New fact sheet on spotted wing Drosophila management for home fruit production

Learn about spotted wing Drosophila and how to manage its damage in home fruit plantings with this helpful new fact sheet developed by Michigan State University Extension.

Spotted wing Drosophila (SWD) is an exotic fruit fly that was first detected in Michigan in 2010 and has become established in Michigan’s Lower Peninsula within the last couple of years. It is a serious pest of fruits such as blueberries, raspberries, strawberries and cherries in commercial plantings, and also affects fruits grown in home fruit gardens. Spotted wing Drosophila is active during summer and fall when fruits are ripening.

The new Michigan State University Extension fact sheet, “Spotted Wing Drosophila Management in Home Fruit Plantings,” explains how to identify SWD and its damage to fruit. The fact sheet contains photographs of adult male and female SWD, larvae and pupae with key identification features and examples of damage to fruit to help home gardeners determine whether or not this insect is present in their fruit plantings. There are instructions on how to construct a simple monitoring trap to catch SWD adults as well as directions on how to use the trap for best results. The fact sheet also covers methods of managing SWD in home gardens, including non-chemical options.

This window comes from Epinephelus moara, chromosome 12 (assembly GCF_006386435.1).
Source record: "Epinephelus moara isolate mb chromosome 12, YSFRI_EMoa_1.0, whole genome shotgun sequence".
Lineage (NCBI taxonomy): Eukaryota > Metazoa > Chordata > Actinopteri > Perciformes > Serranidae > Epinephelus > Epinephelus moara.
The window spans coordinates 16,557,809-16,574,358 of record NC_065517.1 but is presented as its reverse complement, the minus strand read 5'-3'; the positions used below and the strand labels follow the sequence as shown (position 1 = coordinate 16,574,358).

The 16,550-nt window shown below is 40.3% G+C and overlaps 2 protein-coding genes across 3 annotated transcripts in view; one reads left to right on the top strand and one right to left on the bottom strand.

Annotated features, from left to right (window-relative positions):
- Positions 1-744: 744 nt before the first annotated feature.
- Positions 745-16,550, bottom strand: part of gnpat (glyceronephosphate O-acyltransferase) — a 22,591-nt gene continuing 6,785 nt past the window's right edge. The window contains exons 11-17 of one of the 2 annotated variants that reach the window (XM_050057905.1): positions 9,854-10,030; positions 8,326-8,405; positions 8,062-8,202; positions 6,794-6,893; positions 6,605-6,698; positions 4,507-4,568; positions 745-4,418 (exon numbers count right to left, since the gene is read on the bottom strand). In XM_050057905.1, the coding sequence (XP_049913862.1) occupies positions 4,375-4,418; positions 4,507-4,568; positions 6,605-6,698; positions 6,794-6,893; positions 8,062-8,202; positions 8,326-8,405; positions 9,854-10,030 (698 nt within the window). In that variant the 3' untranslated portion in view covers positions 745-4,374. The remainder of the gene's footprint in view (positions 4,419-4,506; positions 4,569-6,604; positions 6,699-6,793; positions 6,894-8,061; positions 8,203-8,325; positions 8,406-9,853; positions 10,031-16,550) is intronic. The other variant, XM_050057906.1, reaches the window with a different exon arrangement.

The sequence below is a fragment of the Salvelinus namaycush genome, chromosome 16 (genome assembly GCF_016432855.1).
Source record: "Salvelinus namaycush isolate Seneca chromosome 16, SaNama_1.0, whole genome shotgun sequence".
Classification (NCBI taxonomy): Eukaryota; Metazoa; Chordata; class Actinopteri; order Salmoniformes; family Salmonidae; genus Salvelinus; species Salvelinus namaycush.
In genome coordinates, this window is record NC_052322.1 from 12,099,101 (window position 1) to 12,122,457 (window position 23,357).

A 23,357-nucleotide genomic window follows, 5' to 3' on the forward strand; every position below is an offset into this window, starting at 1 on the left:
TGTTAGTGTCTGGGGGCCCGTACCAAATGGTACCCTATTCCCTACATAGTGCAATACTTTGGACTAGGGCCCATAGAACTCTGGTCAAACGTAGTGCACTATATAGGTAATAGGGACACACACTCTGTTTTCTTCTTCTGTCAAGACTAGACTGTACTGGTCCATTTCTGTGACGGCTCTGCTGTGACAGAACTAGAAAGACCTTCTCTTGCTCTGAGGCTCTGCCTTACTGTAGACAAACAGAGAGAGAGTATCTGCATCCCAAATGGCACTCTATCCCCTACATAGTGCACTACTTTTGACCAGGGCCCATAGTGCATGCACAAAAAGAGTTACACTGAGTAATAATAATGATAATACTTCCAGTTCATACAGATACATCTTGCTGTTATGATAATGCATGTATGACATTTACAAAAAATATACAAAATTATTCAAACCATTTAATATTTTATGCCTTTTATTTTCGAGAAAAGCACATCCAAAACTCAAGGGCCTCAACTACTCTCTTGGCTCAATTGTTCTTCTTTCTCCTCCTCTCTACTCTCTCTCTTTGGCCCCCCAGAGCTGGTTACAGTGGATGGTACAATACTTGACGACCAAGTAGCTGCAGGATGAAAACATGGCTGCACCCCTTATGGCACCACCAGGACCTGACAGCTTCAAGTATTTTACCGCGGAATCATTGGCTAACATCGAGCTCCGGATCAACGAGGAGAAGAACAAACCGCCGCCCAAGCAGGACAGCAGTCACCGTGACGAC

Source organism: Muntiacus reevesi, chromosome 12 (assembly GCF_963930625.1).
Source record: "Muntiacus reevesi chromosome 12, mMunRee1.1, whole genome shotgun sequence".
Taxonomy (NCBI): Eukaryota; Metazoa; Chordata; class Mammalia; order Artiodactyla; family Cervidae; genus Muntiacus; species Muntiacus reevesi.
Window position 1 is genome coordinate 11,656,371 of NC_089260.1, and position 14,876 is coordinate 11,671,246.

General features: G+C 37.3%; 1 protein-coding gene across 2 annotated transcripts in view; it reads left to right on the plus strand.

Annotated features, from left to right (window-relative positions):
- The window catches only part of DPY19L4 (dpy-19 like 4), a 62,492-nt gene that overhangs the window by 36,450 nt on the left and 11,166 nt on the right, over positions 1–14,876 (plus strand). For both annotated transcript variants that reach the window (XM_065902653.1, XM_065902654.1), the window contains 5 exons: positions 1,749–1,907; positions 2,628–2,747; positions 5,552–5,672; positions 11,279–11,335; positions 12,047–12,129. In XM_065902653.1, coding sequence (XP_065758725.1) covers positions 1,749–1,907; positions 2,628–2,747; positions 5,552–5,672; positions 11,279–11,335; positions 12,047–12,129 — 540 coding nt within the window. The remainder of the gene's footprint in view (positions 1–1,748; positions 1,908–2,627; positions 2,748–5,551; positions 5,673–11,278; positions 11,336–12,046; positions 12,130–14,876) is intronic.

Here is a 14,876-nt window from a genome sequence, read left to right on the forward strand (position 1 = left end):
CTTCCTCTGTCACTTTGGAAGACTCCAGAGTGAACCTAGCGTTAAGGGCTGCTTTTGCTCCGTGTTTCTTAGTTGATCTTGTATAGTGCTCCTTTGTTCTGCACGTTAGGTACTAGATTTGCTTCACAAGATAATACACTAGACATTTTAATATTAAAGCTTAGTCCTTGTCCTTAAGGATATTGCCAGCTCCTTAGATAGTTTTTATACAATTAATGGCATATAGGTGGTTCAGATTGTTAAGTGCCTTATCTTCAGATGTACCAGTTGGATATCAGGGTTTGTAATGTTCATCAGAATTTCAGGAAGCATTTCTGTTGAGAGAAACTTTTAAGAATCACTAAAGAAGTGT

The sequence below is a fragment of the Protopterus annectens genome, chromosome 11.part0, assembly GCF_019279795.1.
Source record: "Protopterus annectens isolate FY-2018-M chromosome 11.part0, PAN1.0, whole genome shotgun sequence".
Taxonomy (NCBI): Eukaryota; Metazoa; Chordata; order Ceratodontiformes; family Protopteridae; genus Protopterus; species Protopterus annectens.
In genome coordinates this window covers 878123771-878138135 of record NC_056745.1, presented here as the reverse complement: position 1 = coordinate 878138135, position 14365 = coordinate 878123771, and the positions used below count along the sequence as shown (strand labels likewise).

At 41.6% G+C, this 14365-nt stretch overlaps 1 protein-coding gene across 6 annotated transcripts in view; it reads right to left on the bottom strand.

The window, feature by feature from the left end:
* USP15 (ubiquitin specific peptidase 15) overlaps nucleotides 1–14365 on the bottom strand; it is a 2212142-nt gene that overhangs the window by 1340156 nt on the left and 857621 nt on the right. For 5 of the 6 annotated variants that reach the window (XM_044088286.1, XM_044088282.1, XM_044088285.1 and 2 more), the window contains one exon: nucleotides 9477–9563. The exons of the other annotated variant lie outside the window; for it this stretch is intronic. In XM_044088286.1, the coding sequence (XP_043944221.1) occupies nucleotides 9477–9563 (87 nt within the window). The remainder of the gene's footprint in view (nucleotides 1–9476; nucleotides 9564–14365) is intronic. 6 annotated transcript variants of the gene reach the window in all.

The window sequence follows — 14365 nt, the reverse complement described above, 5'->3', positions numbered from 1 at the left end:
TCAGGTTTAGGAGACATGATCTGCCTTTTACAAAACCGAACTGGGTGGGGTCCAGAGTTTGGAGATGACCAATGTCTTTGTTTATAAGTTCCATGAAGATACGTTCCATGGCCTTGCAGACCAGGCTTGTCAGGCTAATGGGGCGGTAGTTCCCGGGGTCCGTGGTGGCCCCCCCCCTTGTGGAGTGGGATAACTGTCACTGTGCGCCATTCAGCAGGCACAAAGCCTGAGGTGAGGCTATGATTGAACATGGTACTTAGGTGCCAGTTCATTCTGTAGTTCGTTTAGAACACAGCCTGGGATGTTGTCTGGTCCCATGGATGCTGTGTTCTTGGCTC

Download the fact sheet here: Spotted Wing Drosophila Management in Home Fruit Plantings

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